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Massive teargas shipment sought by government of Bahrain generates concern

A riot police officer fires teargas during clashes with protesters after a rally held in support of opposition members serving life in prison in Bahrain on 1 April 2012
A riot police officer fires teargas during clashes with protesters after a rally held in support of opposition members serving life in prison in Bahrain on 1 April 2012

REUTERS/Hamad I Mohammed

A document apparently leaked from Bahrain's Interior Ministry indicates that the government wants to purchase 1.6 million canisters of teargas, raising concerns that it could be misused.

Bahraini security forces have repeatedly used teargas disproportionately and sometimes unlawfully in suppressing anti-government protests since 2011. This misuse has been implicated in more than a dozen deaths and serious injuries. It is not yet clear whether any supplier has agreed to provide the teargas nor if any government has issued an export license for such a transfer.

Anti-government protesters assist another protester as she reacts after inhaling tear gas fired by riot police in the village of Sanabis in Bahrain on 15 March 2013
Anti-government protesters assist another protester as she reacts after inhaling tear gas fired by riot police in the village of Sanabis in Bahrain on 15 March 2013

REUTERS/Hamad I Mohammed

The Bahrain Independent Commission of Inquiry, the group of international jurists appointed by King Hamad to investigate human rights abuses in the government's suppression of the 2011 pro-democracy protests, documented two deaths as a result of security forces firing teargas canisters at protesters' heads, often at close range. The authorities have failed to hold security officers accountable for either death.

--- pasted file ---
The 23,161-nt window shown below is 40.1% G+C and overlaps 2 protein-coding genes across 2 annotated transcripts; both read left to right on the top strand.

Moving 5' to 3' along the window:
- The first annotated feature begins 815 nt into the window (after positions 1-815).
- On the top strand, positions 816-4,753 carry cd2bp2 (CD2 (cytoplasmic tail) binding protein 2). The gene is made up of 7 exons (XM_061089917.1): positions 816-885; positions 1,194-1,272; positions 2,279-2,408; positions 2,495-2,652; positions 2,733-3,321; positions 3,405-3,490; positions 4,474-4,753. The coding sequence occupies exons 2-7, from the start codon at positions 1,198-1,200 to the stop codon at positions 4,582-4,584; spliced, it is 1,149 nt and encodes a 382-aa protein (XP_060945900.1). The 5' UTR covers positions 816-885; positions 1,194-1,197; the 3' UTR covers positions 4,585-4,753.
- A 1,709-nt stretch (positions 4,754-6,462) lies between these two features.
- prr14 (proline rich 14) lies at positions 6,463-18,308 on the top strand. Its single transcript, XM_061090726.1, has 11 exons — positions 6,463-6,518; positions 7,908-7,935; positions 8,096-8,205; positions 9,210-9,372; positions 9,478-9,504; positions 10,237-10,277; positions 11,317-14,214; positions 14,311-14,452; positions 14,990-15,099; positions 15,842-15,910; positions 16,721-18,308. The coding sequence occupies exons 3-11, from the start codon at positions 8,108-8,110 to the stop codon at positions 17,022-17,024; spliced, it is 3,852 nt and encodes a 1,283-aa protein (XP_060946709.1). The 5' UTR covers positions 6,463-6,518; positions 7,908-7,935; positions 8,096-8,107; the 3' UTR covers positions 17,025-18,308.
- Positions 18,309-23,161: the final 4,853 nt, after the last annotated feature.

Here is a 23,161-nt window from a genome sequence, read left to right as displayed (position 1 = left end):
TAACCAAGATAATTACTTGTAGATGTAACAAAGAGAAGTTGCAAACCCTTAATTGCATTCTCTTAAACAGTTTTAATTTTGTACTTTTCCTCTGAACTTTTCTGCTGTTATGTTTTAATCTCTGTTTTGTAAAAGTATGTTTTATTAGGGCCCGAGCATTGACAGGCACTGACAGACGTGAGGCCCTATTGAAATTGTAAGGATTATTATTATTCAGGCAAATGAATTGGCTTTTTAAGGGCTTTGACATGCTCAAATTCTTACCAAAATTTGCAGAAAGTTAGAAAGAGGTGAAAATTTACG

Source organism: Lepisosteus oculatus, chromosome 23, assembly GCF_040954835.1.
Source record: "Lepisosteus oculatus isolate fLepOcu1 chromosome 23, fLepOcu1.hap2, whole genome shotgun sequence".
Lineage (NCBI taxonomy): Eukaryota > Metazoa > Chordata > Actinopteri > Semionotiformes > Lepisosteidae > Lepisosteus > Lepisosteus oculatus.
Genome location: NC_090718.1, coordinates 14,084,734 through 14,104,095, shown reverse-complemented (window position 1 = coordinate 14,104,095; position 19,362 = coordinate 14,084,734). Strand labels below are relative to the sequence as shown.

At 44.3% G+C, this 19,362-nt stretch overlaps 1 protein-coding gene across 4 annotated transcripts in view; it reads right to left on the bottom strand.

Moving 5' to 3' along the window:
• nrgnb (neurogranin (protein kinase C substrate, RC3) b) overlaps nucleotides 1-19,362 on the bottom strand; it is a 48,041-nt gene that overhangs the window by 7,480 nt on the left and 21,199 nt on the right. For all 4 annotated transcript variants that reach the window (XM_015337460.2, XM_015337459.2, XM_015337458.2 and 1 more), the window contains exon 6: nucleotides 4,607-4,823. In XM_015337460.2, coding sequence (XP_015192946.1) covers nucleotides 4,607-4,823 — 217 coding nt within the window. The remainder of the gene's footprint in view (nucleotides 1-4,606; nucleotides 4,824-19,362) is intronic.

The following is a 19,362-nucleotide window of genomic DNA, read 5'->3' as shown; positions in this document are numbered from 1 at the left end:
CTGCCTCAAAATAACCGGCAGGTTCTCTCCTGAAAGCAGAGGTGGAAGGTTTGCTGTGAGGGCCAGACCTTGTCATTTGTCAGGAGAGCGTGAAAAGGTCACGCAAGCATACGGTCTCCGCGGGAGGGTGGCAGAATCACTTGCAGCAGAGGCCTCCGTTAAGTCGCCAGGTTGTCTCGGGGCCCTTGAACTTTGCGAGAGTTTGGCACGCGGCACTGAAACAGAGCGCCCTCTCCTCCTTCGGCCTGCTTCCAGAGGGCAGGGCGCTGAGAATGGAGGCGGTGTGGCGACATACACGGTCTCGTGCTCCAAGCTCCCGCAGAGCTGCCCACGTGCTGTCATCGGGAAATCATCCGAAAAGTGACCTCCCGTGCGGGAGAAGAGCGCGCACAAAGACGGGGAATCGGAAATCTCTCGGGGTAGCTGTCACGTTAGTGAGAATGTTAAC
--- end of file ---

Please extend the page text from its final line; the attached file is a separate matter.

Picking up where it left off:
The commission documented another eight cases from 2011 in which teargas may have led to deaths from respiratory and cardiac complications.

The commission concluded that, “The number of teargas canisters fired at protesters was disproportionate to the size of the demonstration and the number of participants,” and that security forces fired teargas at private homes “in a manner that was unnecessary and indiscriminate.”

In August 2012, Physicians for Human Rights issued a 72-page report about what it called the Bahrain government's “indiscriminate use of teargas as a weapon.”

In July 2012 and April 2013, Human Rights Watch reported further apparent misuse of teargas by Bahraini security forces in confronting protesters.

“No government should authorize the transfer of teargas to Bahrain until authorities there can show that it won't be used to threaten people's lives,” said Joe Stork, deputy Middle East director at Human Rights Watch. “Bahrain needs to show it will respect international standards for using teargas before any government should clear the way for sending more teargas to its government.”

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